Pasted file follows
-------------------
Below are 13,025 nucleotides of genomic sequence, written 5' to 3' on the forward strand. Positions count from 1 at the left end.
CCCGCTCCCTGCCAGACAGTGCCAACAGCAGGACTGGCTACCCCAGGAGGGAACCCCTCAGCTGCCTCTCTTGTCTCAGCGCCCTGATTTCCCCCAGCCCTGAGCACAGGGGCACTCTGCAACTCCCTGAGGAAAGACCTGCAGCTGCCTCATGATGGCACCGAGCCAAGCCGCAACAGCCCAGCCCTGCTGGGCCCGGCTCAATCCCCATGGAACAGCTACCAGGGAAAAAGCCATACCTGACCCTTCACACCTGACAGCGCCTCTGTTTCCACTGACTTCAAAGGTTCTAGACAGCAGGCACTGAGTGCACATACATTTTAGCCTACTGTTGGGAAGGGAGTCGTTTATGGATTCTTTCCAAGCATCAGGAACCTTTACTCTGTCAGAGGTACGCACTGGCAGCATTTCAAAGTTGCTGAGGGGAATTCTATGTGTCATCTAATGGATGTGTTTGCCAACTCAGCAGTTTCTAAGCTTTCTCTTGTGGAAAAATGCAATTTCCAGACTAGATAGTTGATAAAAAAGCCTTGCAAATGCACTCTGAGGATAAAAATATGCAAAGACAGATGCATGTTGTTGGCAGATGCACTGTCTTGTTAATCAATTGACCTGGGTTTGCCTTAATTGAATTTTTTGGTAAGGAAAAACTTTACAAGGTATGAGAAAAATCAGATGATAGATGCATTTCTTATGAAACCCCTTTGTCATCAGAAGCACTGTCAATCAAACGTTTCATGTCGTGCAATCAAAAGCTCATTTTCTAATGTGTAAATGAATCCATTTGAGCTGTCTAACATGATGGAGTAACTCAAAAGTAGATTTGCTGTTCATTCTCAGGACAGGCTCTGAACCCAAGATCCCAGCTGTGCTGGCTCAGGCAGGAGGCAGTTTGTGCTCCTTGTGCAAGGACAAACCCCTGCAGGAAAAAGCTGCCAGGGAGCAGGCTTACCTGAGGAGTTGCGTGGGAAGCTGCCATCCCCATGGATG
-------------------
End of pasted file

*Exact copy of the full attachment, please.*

Below are 13,025 nucleotides of genomic sequence, written 5' to 3' on the forward strand. Positions count from 1 at the left end.
CCCGCTCCCTGCCAGACAGTGCCAACAGCAGGACTGGCTACCCCAGGAGGGAACCCCTCAGCTGCCTCTCTTGTCTCAGCGCCCTGATTTCCCCCAGCCCTGAGCACAGGGGCACTCTGCAACTCCCTGAGGAAAGACCTGCAGCTGCCTCATGATGGCACCGAGCCAAGCCGCAACAGCCCAGCCCTGCTGGGCCCGGCTCAATCCCCATGGAACAGCTACCAGGGAAAAAGCCATACCTGACCCTTCACACCTGACAGCGCCTCTGTTTCCACTGACTTCAAAGGTTCTAGACAGCAGGCACTGAGTGCACATACATTTTAGCCTACTGTTGGGAAGGGAGTCGTTTATGGATTCTTTCCAAGCATCAGGAACCTTTACTCTGTCAGAGGTACGCACTGGCAGCATTTCAAAGTTGCTGAGGGGAATTCTATGTGTCATCTAATGGATGTGTTTGCCAACTCAGCAGTTTCTAAGCTTTCTCTTGTGGAAAAATGCAATTTCCAGACTAGATAGTTGATAAAAAAGCCTTGCAAATGCACTCTGAGGATAAAAATATGCAAAGACAGATGCATGTTGTTGGCAGATGCACTGTCTTGTTAATCAATTGACCTGGGTTTGCCTTAATTGAATTTTTTGGTAAGGAAAAACTTTACAAGGTATGAGAAAAATCAGATGATAGATGCATTTCTTATGAAACCCCTTTGTCATCAGAAGCACTGTCAATCAAACGTTTCATGTCGTGCAATCAAAAGCTCATTTTCTAATGTGTAAATGAATCCATTTGAGCTGTCTAACATGATGGAGTAACTCAAAAGTAGATTTGCTGTTCATTCTCAGGACAGGCTCTGAACCCAAGATCCCAGCTGTGCTGGCTCAGGCAGGAGGCAGTTTGTGCTCCTTGTGCAAGGACAAACCCCTGCAGGAAAAAGCTGCCAGGGAGCAGGCTTACCTGAGGAGTTGCGTGGGAAGCTGCCATCCCCATGGATG